Whiplash is no ordinary cowboy. He’s a monkey, and he rides a dog.
“He’s not just a monkey. He’s a cowboy hero,” said his owner Kenny Petet.
But Whiplash’s performance this weekend at the Xcel Energy Center with the World’s Toughest Rodeo is drawing opposition from animal welfare activists. The Minnesota Federated Humane Societies wrote a letter to the city on Monday opposing the show.
The capuchin from Stephenville, Texas, has visited the Twin Cities before. In 2009 he was knighted by the St. Paul Winter Carnival Royalty. He is more famous for his starring role in a Taco John’s commercial several years ago.
But the 27-year-old entertainer’s act alarmed some local audience members, prompting a call to the MFHS earlier this week. Whiplash rides on border collies that can run as fast as 30 miles per hour, and advocates were concerned he was tethered to the dog or at risk for a traumatic brain injury.
The MFHS investigated the anonymous tip and decided to contact the city, said Timothy Shields, the organization’s lawyer.
“It seems to us that, if everything alleged is true, it is certainly an act intended to produce animal cruelty,” Shields said. “All we’re asking the city to do is their jobs and look into this.”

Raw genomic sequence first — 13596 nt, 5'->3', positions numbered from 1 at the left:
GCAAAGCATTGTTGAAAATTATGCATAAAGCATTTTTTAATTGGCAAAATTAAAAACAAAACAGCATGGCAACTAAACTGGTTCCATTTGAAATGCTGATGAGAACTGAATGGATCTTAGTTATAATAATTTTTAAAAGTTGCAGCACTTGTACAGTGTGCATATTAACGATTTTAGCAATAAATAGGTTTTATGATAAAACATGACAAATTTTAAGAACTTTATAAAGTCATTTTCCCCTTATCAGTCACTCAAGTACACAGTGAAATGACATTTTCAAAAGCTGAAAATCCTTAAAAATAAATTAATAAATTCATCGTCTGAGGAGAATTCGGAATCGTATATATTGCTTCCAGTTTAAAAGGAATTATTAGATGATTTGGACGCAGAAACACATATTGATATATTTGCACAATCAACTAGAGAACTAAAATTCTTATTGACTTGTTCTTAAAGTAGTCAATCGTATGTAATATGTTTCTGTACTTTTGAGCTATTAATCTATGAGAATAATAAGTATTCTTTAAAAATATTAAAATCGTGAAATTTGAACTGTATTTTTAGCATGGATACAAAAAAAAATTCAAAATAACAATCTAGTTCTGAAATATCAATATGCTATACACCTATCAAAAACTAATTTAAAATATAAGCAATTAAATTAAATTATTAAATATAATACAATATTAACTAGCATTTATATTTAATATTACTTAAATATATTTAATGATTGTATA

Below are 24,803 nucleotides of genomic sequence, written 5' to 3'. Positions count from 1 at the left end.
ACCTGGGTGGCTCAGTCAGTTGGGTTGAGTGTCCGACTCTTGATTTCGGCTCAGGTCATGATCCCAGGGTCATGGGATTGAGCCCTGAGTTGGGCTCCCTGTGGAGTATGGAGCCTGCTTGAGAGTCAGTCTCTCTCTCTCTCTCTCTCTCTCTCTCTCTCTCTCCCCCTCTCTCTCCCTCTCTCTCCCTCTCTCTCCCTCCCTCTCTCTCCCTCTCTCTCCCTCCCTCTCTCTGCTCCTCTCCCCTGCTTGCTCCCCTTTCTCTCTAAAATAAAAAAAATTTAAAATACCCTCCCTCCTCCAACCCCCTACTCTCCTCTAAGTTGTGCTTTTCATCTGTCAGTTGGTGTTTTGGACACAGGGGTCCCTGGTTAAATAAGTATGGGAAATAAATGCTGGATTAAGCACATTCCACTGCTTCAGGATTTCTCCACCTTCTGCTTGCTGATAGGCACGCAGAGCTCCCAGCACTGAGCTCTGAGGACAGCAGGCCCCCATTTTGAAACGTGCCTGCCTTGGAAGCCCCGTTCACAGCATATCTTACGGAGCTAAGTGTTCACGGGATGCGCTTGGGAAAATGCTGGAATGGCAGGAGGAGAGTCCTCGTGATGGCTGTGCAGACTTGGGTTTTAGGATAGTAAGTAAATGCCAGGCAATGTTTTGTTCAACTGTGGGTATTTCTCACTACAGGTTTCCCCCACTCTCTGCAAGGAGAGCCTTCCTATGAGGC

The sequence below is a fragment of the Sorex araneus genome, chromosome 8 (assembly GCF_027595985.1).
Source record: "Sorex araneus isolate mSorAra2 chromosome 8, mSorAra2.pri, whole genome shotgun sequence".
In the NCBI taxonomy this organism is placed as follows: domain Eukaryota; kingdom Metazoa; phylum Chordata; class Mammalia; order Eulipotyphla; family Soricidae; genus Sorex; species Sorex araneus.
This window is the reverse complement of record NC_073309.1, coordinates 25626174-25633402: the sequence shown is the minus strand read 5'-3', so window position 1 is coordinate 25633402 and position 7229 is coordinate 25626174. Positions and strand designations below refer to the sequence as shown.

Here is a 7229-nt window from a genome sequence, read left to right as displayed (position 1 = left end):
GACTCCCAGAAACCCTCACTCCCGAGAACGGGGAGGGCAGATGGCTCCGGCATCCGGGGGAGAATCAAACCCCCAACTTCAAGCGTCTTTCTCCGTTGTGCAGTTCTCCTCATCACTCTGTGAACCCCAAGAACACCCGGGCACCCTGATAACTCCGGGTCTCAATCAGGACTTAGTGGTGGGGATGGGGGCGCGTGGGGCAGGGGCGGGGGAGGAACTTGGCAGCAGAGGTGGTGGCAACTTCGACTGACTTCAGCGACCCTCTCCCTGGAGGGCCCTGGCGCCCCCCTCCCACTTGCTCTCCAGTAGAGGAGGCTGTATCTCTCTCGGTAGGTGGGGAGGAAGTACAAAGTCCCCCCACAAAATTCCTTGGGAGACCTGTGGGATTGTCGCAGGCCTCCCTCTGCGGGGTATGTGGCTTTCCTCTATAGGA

No law broken
Samuel J. Clark, the St. Paul city attorney, said the letter didn’t ask the city to step in, but only requested that Whiplash not be allowed to perform if they found proof of animal cruelty.
“I have not heard anything further regarding the group’s investigation,” Clark said in a statement to the Star Tribune. “The City does not operate the arena or choose the events that take place there.”
Clark added that “if anyone has proof that the state’s animal cruelty laws are being broken they should contact the police.”
Keith Streff, the senior humane agent for the Animal Humane Society’s Humane Investigations team, said no laws are being broken.
“Good ol’ Whiplash. If there’s a violation of law and probable cause to support it, we would get involved,” Streff said. “As of now, it’s an ideological issue, not a legal issue, and there’s nothing we can do about that.”
The Humane Society of the United States released a fact sheet opposing cowboy monkey acts.
“Although marketed as an ‘amusement’ act, many people find this show offensive and upsetting as they recognize that it is undoubtedly frightening and harmful to the helpless monkeys who may suffer psychological distress and risk serious physical injuries,” the Humane Society wrote.
Whiplash has been performing since he was 2 years old, balancing himself by wrapping his tail around the dog to keep steady, Petet said.
As for the protest, Petet said, “I think a lot of it comes from his name, Whiplash. There was a rodeo announcer who said, ‘That dog’s going so fast, I hope that monkey don’t get whiplash.’ The name just stuck.
“I’m not going to subject him to anything where I know he’s going to get hurt,” he said.
Petet said Whiplash loves performing.
“They’ve gotta like what they do,” he said. “There’s no use forcing him. If he didn’t want to ride, he’d get off the dog.”
Zoë Peterson is a University of Minnesota student on assignment for the Star Tribune.